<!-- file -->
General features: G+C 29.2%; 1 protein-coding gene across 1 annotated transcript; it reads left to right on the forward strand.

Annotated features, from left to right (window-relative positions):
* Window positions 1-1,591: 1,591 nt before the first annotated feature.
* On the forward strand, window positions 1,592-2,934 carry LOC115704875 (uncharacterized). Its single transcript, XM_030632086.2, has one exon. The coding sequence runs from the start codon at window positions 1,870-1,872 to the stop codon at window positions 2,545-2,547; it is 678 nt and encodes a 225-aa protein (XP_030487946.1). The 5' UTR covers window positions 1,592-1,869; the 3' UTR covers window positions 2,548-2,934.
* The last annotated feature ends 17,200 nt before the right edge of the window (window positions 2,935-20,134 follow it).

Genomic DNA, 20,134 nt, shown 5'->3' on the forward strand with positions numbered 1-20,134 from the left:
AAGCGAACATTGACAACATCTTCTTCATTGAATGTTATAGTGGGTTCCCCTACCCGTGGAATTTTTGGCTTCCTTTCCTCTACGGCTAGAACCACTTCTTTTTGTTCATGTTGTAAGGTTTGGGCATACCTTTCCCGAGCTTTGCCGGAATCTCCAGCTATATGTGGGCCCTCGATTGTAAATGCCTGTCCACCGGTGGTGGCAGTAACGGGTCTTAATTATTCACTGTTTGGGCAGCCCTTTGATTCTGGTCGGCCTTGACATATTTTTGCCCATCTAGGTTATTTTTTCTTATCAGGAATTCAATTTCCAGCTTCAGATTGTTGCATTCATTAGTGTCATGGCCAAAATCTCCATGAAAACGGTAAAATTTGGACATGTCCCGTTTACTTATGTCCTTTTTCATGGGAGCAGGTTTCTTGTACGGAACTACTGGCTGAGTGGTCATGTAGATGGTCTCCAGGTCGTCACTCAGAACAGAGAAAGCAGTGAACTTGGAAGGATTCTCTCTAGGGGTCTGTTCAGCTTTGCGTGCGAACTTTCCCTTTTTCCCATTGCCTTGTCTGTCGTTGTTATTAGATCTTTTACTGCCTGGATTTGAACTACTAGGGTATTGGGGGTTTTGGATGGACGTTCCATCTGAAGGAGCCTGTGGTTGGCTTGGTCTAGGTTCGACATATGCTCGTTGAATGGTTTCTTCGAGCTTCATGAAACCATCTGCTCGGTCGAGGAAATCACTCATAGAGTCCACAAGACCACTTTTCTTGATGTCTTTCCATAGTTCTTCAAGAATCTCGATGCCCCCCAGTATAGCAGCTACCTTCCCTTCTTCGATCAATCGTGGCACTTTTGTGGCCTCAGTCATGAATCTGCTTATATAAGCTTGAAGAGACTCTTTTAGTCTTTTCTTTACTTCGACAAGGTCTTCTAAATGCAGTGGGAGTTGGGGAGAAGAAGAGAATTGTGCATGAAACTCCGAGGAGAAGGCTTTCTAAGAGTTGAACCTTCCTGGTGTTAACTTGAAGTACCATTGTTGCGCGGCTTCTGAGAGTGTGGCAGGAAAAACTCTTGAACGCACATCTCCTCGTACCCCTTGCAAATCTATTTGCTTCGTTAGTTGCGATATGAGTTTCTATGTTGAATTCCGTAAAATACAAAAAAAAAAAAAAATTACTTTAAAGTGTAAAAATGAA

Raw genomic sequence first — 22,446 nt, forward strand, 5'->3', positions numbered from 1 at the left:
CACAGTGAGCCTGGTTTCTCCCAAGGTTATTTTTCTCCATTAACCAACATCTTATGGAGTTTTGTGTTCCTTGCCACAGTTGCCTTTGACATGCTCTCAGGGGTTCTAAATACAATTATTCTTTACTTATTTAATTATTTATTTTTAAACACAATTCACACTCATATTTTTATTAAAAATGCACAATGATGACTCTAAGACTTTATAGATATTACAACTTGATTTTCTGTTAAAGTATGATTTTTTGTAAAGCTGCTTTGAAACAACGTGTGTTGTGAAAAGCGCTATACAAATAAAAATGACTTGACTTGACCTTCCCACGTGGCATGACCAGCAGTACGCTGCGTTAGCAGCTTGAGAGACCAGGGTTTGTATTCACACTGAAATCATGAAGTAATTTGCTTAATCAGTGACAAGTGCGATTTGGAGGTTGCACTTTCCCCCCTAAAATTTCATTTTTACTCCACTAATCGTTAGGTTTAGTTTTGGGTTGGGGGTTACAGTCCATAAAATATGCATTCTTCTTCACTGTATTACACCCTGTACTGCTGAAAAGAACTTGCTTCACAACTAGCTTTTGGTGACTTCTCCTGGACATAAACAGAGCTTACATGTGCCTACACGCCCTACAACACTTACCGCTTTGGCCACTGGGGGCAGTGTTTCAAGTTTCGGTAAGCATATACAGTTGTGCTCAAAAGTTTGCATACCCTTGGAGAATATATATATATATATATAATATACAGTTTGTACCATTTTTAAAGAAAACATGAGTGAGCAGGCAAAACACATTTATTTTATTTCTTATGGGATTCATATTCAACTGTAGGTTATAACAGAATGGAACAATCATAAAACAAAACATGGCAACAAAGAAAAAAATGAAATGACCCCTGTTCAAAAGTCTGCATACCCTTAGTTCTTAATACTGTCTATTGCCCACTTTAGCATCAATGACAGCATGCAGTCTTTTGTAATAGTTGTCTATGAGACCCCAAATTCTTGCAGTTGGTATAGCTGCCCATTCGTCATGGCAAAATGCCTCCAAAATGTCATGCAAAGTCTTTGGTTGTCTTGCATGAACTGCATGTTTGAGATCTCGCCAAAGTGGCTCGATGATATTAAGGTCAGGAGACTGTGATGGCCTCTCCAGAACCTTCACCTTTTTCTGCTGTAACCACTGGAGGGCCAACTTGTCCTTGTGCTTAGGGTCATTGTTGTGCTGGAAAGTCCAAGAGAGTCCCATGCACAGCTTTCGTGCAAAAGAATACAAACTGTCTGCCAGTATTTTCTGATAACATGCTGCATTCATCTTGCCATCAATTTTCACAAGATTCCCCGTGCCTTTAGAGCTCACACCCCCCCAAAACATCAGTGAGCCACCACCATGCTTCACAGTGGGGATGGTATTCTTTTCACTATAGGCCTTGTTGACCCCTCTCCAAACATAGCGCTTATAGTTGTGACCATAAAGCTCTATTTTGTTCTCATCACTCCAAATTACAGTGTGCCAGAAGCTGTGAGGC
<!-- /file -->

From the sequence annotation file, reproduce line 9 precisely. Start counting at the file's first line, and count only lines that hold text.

CACAGTGAGCCTGGTTTCTCCCAAGGTTATTTTTCTCCATTAACCAACATCTTATGGAGTTTTGTGTTCCTTGCCACAGTTGCCTTTGACATGCTCTCAGGGGTTCTAAATACAATTATTCTTTACTTATTTAATTATTTATTTTTAAACACAATTCACACTCATATTTTTATTAAAAATGCACAATGATGACTCTAAGACTTTATAGATATTACAACTTGATTTTCTGTTAAAGTATGATTTTTTGTAAAGCTGCTTTGAAACAACGTGTGTTGTGAAAAGCGCTATACAAATAAAAATGACTTGACTTGACCTTCCCACGTGGCATGACCAGCAGTACGCTGCGTTAGCAGCTTGAGAGACCAGGGTTTGTATTCACACTGAAATCATGAAGTAATTTGCTTAATCAGTGACAAGTGCGATTTGGAGGTTGCACTTTCCCCCCTAAAATTTCATTTTTACTCCACTAATCGTTAGGTTTAGTTTTGGGTTGGGGGTTACAGTCCATAAAATATGCATTCTTCTTCACTGTATTACACCCTGTACTGCTGAAAAGAACTTGCTTCACAACTAGCTTTTGGTGACTTCTCCTGGACATAAACAGAGCTTACATGTGCCTACACGCCCTACAACACTTACCGCTTTGGCCACTGGGGGCAGTGTTTCAAGTTTCGGTAAGCATATACAGTTGTGCTCAAAAGTTTGCATACCCTTGGAGAATATATATATATATATATAATATACAGTTTGTACCATTTTTAAAGAAAACATGAGTGAGCAGGCAAAACACATTTATTTTATTTCTTATGGGATTCATATTCAACTGTAGGTTATAACAGAATGGAACAATCATAAAACAAAACATGGCAACAAAGAAAAAAATGAAATGACCCCTGTTCAAAAGTCTGCATACCCTTAGTTCTTAATACTGTCTATTGCCCACTTTAGCATCAATGACAGCATGCAGTCTTTTGTAATAGTTGTCTATGAGACCCCAAATTCTTGCAGTTGGTATAGCTGCCCATTCGTCATGGCAAAATGCCTCCAAAATGTCATGCAAAGTCTTTGGTTGTCTTGCATGAACTGCATGTTTGAGATCTCGCCAAAGTGGCTCGATGATATTAAGGTCAGGAGACTGTGATGGCCTCTCCAGAACCTTCACCTTTTTCTGCTGTAACCACTGGAGGGCCAACTTGTCCTTGTGCTTAGGGTCATTGTTGTGCTGGAAAGTCCAAGAGAGTCCCATGCACAGCTTTCGTGCAAAAGAATACAAACTGTCTGCCAGTATTTTCTGATAACATGCTGCATTCATCTTGCCATCAATTTTCACAAGATTCCCCGTGCCTTTAGAGCTCACACCCCCCCAAAACATCAGTGAGCCACCACCATGCTTCACAGTGGGGATGGTATTCTTTTCACTATAGGCCTTGTTGACCCCTCTCCAAACATAGCGCTTATAGTTGTGACCATAAAGCTCTATTTTGTTCTCATCACTCCAAATTACAGTGTGCCAGAAGCTGTGAGGC